The physics behind it all is hairy. In normal conductors, electrons flow across an ionic lattice. Some electrons collide with the ions, converting some of their energy to heat. In a superconductor, the electrons bind in weak pairs known as Cooper pairs. The pairs form a type of superfluid that can flow without energy dissipation. You can see a more detailed explainer in the video below.
One important takeaway about superconductivity is that it disappears above given current and magnetic field levels. So in addition to characterizing superconductors by their critical temperature and pressure, it’s also important to know the critical current density and critical magnetic field strengths.
There are several places where superconductors are used today: SQUID (superconducting quantum interference devices) are very sensitive magnetometers that use Josephson junctions, superconductors with a thin insulating component. These are common in labs, MRI machines, and quantum computers. It is possible to use them to locate submarines, too. They do not need to pass large currents and are not subject to strong fields. Presumably, if you had room-temperature superconductors, you could form Josephson junctions with them, and all of these devices would become less expensive and easier to operate.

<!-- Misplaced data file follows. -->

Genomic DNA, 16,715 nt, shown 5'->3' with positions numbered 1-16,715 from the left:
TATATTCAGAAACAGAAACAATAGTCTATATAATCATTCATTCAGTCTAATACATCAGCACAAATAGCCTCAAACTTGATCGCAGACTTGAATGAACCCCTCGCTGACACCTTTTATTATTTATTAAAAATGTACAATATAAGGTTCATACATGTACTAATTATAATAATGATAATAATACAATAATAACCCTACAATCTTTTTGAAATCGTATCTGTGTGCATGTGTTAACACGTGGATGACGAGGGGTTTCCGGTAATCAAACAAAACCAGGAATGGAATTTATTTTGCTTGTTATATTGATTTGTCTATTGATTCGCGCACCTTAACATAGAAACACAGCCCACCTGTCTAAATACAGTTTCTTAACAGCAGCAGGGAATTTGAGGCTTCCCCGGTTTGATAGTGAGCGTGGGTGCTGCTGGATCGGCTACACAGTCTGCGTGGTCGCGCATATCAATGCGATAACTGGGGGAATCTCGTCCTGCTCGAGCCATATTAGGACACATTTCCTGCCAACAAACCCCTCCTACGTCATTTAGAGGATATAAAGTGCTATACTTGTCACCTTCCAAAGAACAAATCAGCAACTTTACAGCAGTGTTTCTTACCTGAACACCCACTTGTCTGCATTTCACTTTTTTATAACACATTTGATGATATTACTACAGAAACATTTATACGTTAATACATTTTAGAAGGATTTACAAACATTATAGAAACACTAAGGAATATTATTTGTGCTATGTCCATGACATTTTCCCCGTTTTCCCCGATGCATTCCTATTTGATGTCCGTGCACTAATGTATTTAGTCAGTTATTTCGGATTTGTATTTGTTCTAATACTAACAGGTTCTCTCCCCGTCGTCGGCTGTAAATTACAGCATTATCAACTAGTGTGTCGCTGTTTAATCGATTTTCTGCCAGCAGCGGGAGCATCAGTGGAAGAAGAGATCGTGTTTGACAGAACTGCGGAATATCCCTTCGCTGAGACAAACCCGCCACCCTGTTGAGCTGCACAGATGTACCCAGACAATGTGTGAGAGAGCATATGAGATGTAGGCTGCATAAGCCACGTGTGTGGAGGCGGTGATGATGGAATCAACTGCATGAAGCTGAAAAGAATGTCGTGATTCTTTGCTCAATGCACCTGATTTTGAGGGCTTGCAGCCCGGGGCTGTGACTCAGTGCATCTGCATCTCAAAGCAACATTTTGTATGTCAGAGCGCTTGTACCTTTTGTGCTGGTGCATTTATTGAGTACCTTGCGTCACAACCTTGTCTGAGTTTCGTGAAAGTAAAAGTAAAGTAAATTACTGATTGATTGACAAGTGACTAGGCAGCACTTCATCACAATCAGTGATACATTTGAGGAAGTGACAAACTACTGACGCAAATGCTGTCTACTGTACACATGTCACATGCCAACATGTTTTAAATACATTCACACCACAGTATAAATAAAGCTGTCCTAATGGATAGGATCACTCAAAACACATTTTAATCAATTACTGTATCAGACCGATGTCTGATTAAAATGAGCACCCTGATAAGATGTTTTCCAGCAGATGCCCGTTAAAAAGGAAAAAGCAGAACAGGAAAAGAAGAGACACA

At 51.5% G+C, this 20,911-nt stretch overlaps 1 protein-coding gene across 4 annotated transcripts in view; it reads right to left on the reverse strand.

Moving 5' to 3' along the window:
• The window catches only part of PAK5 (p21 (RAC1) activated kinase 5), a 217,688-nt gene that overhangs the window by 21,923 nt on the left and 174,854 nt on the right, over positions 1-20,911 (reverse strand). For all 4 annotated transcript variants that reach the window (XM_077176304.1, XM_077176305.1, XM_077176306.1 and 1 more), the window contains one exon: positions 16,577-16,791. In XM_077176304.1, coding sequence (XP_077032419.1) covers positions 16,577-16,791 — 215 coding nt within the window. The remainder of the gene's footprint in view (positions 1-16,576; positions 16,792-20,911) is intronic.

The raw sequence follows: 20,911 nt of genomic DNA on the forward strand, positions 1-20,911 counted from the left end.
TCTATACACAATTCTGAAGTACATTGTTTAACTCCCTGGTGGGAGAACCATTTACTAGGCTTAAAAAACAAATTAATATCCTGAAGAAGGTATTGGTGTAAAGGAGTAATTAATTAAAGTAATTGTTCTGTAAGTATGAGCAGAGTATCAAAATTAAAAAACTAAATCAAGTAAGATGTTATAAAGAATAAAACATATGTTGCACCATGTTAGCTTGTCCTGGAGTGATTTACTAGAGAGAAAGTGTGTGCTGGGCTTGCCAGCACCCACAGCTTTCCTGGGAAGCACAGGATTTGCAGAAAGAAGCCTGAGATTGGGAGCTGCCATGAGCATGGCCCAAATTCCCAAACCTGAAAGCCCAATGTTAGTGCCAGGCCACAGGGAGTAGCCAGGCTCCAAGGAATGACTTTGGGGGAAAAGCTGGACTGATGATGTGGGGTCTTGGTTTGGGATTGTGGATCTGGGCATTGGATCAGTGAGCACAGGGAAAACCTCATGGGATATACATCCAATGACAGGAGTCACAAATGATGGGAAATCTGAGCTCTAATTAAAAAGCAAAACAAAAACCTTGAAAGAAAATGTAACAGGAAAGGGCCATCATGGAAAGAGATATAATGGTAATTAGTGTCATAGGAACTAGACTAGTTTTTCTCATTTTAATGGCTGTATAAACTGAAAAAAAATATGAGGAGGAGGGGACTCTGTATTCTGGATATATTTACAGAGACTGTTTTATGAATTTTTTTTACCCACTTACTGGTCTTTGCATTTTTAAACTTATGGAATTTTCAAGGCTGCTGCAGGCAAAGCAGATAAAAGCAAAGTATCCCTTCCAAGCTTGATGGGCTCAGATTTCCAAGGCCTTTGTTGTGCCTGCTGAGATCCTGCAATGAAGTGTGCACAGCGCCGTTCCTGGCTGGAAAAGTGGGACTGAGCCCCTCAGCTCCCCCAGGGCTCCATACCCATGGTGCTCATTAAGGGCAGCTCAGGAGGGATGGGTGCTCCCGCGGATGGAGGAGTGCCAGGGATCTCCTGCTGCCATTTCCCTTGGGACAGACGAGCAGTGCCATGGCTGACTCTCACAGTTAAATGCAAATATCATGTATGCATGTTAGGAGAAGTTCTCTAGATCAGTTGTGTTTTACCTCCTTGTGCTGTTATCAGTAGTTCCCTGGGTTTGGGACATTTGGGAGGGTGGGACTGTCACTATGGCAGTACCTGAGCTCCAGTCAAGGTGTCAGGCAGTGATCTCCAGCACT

Another place we see superconductors already is in electromagnets for things like MRIs, particle accelerators, levitating trains, and fusion reactors. These are the applications that require high current or are subject to strong magnetic fields. Today, these applications all require liquid nitrogen or liquid helium. If future room-temperature superconductors end up having high critical current densities as well, you could cheaply build very strong electromagnets.
Certainly, places where we use cold superconductors today would just get better. But there are also several new applications that you could do today but the cooling overhead is too prohibitive. Of course, some of it will depend on the characteristics of the unknown magic material. For example, you often hear people say that electrical transmission lines could be superconductors. That’s true, but only if they have high critical magnetic field parameters, because otherwise they don’t really work for AC current. On the other hand, we use AC partly as a hedge against losses, so if you were willing to change the whole system, you could possibly use superconducting cables to transmit lower DC voltages long distances, but then you’re relying on a high critical current density.